The Spurgeon Archive
Main MenuAbout SpurgeonSpurgeon's SermonsSpurgeon's WritingsThe Treasury of DavidThe Sword and the TrowelOther Spurgeon ResourcesDaily SpurgeonSpurgeon's Library

Where Is the Lord?

A Sermon
(No. 2258)
Intended for Reading on Lord's-Day, May 29th, 1892,
Delivered by
At the Metropolitan Tabernacle, Newington

On Lord's-day Evening, September 4th, 1890.

"Then he remembered the days of old Moses, and his people, saying, Where is he that brought them up out of the sea with the shepherd of his flock? Where is he that put his holy Spirit within him? That led them by the right hand of Moses with his glorious arm, dividing the water before them, to make himself an everlasting name? That led them through the deep, as an horse in the wilderness, that they should not stumble? As a beast goeth down into the valley, the Spirit of the Lord caused him to rest: so didst thou lead thy people, to make thyself a glorious name."—Isaiah 63:11-14.

told you, in the reading, that Israel had a golden age, a time of great familiarity with God, when Jehovah was very near to his people in their sufferings, and was afflicted in their affliction, when he helped them in everything they did, and the angel of his presence saved them. But after all that the Lord had done for them, there came a cold periods. The people went astray from the one living and true God. They fell into the ritualism of the golden calf. They must have something visible, something that they could see and worship. Even after they were brought into the promised land, and the Lord had wrought great wonders for them, they turned aside to false gods, till they worshipped strange deities, that were no gods; and provoked Jehovah to jealousy. "They rebelled, and vexed his holy Spirit: therefore he was turned to be their enemy, and he fought against them." Not that he ceased to love his chosen, but he must be just, and he could not patronize sin, so he sent their enemies against them, and they were sorely smitten, and brought very low. Then it was that they began to remember the days of old, and to sigh for him whom they had treated so ill, and they said one to another, "Where is he that brought them up out of the sea with the shepherd of his flock? Where is he that put his holy Spirit within him? That led them by the right hand of Moses with his glorious arm, dividing the water before them, to make himself an everlasting name? That led them through the deep, as an horse in the wilderness, that they should not stumble? As a beast goeth down into the valley, the Spirit of the Lord cause him to rest: so didst thou lead thy people to make thyself a glorious name."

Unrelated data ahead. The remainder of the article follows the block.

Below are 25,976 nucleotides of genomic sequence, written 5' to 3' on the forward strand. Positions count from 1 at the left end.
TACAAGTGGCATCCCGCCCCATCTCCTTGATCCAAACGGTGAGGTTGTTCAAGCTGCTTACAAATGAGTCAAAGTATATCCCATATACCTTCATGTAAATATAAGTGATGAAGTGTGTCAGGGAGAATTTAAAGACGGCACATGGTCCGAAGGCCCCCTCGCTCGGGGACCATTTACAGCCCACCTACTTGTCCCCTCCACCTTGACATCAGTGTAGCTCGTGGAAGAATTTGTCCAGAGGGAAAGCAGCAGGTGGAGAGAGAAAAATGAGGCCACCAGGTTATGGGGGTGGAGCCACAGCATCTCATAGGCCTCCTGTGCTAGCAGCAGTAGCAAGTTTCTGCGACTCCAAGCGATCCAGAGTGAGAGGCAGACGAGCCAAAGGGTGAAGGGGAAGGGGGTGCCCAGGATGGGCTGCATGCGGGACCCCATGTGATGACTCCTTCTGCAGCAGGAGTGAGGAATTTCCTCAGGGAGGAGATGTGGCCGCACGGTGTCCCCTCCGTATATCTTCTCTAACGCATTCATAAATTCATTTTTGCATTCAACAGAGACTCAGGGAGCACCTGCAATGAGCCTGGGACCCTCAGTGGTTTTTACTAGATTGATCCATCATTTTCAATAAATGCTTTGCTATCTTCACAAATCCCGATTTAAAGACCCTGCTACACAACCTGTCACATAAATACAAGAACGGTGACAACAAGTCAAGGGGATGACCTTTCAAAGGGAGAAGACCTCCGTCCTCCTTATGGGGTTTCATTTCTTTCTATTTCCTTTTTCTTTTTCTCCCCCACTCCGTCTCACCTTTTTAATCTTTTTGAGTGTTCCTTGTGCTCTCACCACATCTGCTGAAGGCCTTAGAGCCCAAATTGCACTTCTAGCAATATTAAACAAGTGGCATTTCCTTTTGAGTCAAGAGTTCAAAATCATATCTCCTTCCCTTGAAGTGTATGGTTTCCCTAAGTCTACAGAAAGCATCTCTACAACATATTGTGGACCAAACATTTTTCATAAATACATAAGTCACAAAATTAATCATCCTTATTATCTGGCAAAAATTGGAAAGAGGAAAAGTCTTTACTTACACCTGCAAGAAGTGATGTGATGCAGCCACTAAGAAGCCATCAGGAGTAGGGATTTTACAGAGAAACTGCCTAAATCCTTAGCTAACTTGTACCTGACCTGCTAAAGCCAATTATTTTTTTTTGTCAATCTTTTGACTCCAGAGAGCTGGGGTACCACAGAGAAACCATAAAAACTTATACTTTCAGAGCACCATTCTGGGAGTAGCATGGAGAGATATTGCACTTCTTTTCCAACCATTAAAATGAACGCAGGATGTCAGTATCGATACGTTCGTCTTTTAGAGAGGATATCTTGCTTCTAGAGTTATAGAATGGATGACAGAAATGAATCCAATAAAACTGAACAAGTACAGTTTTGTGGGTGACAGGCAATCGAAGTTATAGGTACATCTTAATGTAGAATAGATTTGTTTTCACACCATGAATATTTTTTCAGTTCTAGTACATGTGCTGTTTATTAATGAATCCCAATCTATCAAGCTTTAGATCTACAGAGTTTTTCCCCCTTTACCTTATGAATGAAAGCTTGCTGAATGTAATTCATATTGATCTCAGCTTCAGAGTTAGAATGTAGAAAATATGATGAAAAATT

I have but a short time, as the communion service is to follow, and therefore I must leave much unsaid that I think your own imaginations will make up to you at home.
    But I shall ask you to notice, first, that the text contains a sacred, loving remembrance. It dwells very much upon what God did in the old times, when he was familiar with his people, and they walked in the light of his countenance. After that, I shall call your attention to an object clearly shining in the text. We get it twice over. In the twelfth verse, we read, "To make himself an everlasting name." In the fourteenth verse, "To make thyself a glorious name." When I have spoken of those two things, I shall dwell more at length upon an anxious enquiry, which is put here twice: "Where is he?" In the eleventh verse you get this repeated question, "Where is he? Where is he?"
    I. So then, to begin with, we go back to God's dealings with his people, and with us, and we have A SACRED, LOVING REMEMBRANCE. The people remembered what God did to them. What was it?
    As it is here described, he first of all gave them leaders. "Where is he that brought them up out of the sea with the shepherd of his flock?" Moses and Aaron, and a band of godly men who were with them, were the leaders of the people, through the sea and through the wilderness. Brethren, we are apt to think too little of our leaders. First of all we think too much of them, and afterwards we think too little of them. We seem to swing like a pendulum between these two extremes. Man is reckoned as if he were everything to some, and God becomes nothing to such; but, without unduly exalting man, we can truly say that it really is a great blessing to the church when God raises up men who are qualified to lead his people. Israel did not go out of Egypt as a mob; they were led out by their armies. They did not plunge into the Red Sea as an undisciplined crowd; but Moses stood up there with his uplifted rod, and led them on that memorable day. We may as well sigh for the glorious days of old, when God gave his people mighty preachers of his Word. There have been epochs in history that were prolific of great leaders of the Christian church. No sooner did Luther give his clarion call, than God seemed to have a bird in every bush; and Calvin, and Farel, and Melancthon, and Zwingle, and so many besides that I will not attempt to make out the list, joined with him in his brave protest against the harlot-church of Rome. "The Lord gave the Word: and great was the company of those that published it." The church remembers those happy days, with earnest longing for their return. They were giants in those days; mighty men of renown, well fitted by the Lord to lead his people.